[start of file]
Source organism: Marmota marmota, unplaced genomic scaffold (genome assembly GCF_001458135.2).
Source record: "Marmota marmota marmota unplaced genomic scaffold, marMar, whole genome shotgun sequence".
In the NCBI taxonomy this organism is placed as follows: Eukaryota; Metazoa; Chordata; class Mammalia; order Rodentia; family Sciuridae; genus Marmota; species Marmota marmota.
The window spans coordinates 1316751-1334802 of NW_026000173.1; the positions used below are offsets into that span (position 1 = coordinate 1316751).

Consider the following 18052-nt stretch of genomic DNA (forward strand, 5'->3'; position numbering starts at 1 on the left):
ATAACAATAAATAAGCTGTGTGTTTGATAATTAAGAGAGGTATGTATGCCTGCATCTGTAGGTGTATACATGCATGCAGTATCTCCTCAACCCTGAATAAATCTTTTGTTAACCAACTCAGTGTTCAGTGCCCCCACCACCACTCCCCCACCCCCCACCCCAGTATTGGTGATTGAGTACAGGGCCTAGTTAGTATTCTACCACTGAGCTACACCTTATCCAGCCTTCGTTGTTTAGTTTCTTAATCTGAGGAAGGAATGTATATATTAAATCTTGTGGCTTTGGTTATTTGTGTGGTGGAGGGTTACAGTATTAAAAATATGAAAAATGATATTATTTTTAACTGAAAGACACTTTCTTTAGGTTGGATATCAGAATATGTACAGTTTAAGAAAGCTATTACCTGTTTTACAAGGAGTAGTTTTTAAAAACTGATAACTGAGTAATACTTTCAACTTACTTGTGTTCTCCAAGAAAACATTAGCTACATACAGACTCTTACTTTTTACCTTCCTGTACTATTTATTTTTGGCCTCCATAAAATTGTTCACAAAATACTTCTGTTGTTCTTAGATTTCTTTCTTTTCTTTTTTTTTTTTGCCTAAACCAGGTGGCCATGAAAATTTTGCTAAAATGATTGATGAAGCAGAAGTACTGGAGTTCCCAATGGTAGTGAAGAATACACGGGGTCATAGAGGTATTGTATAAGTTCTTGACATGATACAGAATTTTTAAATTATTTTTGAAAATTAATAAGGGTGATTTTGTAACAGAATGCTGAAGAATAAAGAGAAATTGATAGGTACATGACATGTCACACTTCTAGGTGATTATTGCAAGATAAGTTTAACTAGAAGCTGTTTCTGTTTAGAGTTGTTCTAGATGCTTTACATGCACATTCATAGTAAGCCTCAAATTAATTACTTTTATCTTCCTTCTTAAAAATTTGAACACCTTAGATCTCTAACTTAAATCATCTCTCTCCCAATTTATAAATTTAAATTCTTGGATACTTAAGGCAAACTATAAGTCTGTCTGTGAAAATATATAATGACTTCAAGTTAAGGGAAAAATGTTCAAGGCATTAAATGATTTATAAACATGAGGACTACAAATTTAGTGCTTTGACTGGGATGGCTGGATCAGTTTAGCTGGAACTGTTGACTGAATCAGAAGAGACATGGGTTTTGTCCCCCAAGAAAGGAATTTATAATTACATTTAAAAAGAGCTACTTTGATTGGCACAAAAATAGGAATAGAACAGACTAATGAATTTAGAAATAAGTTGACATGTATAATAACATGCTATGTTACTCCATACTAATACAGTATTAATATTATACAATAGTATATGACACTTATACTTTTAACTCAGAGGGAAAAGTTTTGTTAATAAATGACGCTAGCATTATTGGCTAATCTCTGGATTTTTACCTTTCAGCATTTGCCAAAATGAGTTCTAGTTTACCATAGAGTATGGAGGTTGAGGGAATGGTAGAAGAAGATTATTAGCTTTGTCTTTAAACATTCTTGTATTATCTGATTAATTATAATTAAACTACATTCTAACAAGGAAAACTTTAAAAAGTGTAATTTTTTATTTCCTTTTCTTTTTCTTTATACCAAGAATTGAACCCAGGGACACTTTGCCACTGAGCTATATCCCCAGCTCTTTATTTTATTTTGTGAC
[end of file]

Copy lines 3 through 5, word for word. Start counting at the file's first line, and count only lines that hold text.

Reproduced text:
In the NCBI taxonomy this organism is placed as follows: Eukaryota; Metazoa; Chordata; class Mammalia; order Rodentia; family Sciuridae; genus Marmota; species Marmota marmota.
The window spans coordinates 1316751-1334802 of NW_026000173.1; the positions used below are offsets into that span (position 1 = coordinate 1316751).

Consider the following 18052-nt stretch of genomic DNA (forward strand, 5'->3'; position numbering starts at 1 on the left):